Trust in God – Habakkuk 3:1-19
Read the Passage: Habakkuk 3:1-19
Plea for Mercy (3:1–2)
In Hab. 3:1–2 Habakkuk asks for mercy in the midst of the impending judgment God had foretold in Hab. 1-2. This was important, for Habakkuk was going to witness and experience the Babylonian siege firsthand. Habakkuk prays, “O LORD, I have heard the report of you, and your work, O LORD, do I fear. In the midst of the years revive it; in the midst of the years make it known; in wrath remember mercy” (Hab. 3:2). The report that Habakkuk mentions is the Lord’s reply to his questions at Hab. 1:5–11; 2:2–20. Here God had told Habakkuk that He was sending the Babylonians to judge Israel, and that He would eventually judge the Babylonians, too. The essence of Habakkuk’s prayer was that in the midst of God’s impending judgment, He would be merciful. This prayer was a prayer for relief from judgment that had not yet come.
Review of Power (3:3–16)
In Hab. 3:3–15 the prophet described God’s majesty and judgment as was manifest in the exodus event and in the capture of the land of Canaan. This passage reiterates the sheer power of God and expressed confidence in God’s complete sovereignty. In Hab. 3:3–7 Habakkuk remembers God’s glory and judgment on the Egyptians and Canaanites as Israel entered the Promised Land. Interestingly, Habakkuk recalls the “pestilence and fever” (Hab. 3:5) inflicted by God against Israel for their continual sin and rebellion during the exodus. The emphasis in this passage is not only upon God’s victory, but also upon His sovereignty. This sovereignty includes even the judgment of God’s people. It seems as though Habakkuk is remembering God’s justice, righteousness, and mercy in the past as a means of encouraging himself and the people in the present.
In Habakkuk 3:8–16 the prophet continues to rehearse God’s mighty works during the exodus event. Hab. 3:9–10 are a general review of the power of God in creation. Such general revelation is often cited in Scripture (cf. Job 38–41; Ps. 19). Exodus allusions in Hab. 3:11–16 include: (1) the sun and moon standing still, as they did in Josh. 10:12–14; (2) marching through the land, as Joshua did in Josh. 6:1–27; (3) killing of the first born, as happened in Exod. 12:29–30; (4) walking through the sea, as happen at the Red Sea in Exod. 14:1–31. All of these past events show God’s sure judgment of the wicked and provision for the righteous. Consequently, Habakkuk declares, “I hear, and my body trembles; my lips quiver at the sound . . . my legs tremble beneath me. Yet I will quietly wait for the day of trouble to come upon people who invade us” (Hab. 3:16).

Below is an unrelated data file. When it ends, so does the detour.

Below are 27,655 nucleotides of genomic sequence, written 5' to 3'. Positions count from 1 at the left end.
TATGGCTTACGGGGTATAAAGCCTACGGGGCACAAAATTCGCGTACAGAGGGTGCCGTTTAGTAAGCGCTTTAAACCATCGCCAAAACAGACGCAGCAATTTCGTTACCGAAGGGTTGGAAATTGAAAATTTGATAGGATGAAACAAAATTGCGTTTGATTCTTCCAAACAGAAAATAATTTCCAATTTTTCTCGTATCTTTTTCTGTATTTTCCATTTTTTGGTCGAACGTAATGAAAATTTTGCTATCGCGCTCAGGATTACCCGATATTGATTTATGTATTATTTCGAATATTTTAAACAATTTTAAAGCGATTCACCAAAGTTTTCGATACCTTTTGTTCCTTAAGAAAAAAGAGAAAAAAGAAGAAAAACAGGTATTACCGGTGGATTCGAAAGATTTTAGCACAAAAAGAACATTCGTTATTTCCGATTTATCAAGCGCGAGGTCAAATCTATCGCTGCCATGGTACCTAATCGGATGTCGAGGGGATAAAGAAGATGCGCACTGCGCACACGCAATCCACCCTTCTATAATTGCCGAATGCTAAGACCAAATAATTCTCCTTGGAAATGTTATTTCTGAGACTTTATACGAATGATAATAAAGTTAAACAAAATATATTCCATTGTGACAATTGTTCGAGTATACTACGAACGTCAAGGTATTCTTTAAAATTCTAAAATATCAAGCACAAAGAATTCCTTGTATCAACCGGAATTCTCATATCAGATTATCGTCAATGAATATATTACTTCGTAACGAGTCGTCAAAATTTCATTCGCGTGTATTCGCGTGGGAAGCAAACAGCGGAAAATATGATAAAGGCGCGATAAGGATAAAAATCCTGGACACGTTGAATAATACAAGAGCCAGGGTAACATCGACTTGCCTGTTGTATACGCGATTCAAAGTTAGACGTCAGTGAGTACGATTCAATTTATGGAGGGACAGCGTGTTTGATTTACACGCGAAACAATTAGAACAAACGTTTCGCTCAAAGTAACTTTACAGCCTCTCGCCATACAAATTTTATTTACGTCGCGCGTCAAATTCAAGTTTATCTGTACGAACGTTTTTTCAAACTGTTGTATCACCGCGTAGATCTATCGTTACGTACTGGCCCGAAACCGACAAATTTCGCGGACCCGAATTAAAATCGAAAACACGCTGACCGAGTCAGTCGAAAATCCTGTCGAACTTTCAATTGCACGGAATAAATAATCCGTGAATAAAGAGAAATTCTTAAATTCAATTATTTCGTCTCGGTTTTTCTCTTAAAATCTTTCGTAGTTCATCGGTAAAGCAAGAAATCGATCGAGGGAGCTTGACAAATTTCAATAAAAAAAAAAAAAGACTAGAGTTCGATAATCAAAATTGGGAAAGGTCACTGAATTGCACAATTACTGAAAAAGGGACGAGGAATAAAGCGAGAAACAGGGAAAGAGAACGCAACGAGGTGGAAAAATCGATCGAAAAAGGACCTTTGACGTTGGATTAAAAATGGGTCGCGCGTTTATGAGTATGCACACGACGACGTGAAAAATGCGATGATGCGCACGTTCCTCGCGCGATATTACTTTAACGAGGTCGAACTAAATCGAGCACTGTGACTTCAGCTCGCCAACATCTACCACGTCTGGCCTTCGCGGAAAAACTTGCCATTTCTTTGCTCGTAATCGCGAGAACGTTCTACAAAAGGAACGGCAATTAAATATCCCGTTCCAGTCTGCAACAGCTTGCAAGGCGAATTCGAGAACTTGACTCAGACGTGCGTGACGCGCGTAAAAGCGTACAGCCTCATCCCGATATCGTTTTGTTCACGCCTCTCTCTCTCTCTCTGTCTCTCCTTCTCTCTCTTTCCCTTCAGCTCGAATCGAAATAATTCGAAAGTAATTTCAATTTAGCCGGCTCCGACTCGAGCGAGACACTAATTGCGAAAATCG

Hymn of Faith (3:17–19)
Upon dialoging with God and pondering the historical faithfulness and righteousness of the Lord, in Hab. 3:16–19 the prophet expresses his faith in God. Hab. 3:17–18 reveals that the Habakkuk finally realized that God’s justice cannot be measured by personal flourishing. The conversation that began with complaints ends in a declaration of trust and praise. Habakkuk declares, “Though the fig tree should not blossom, nor fruit be on the vines, the produce of the olive fail and the fields yield no food, the flock be cut off from the fold and there be no herd in the stalls, yet I will rejoice in the LORD; I will take joy in the God of my salvation” (Hab. 3:17–18). Note the parallels between the book of Job and the book of Habakkuk. In both instances the writer questions God’s justice, dialogs with God, and does not receive a specific answer. Yet, the conversation leads to faith.
- Is your interest in the things of God driven by personal benefit or by a desire to know more about God in order to better worship him?
- In the past, when you’ve realized someone is on a sinful path, have you prayed for the Lord’s mercy upon them or have you asked for judgment?
- How do thoughts of God’s past judgment and mercy encourage you in the midst of present trials?
- Do you have confidence in God’s ability to exercise authority over all the earth? Do you trust in God’s cosmic purposes and control?
- Like Habakkuk in Hab. 3:17–18, and beforehand Job, can you testify, “Though he slay me, I will hope in him” (Job 13:15)?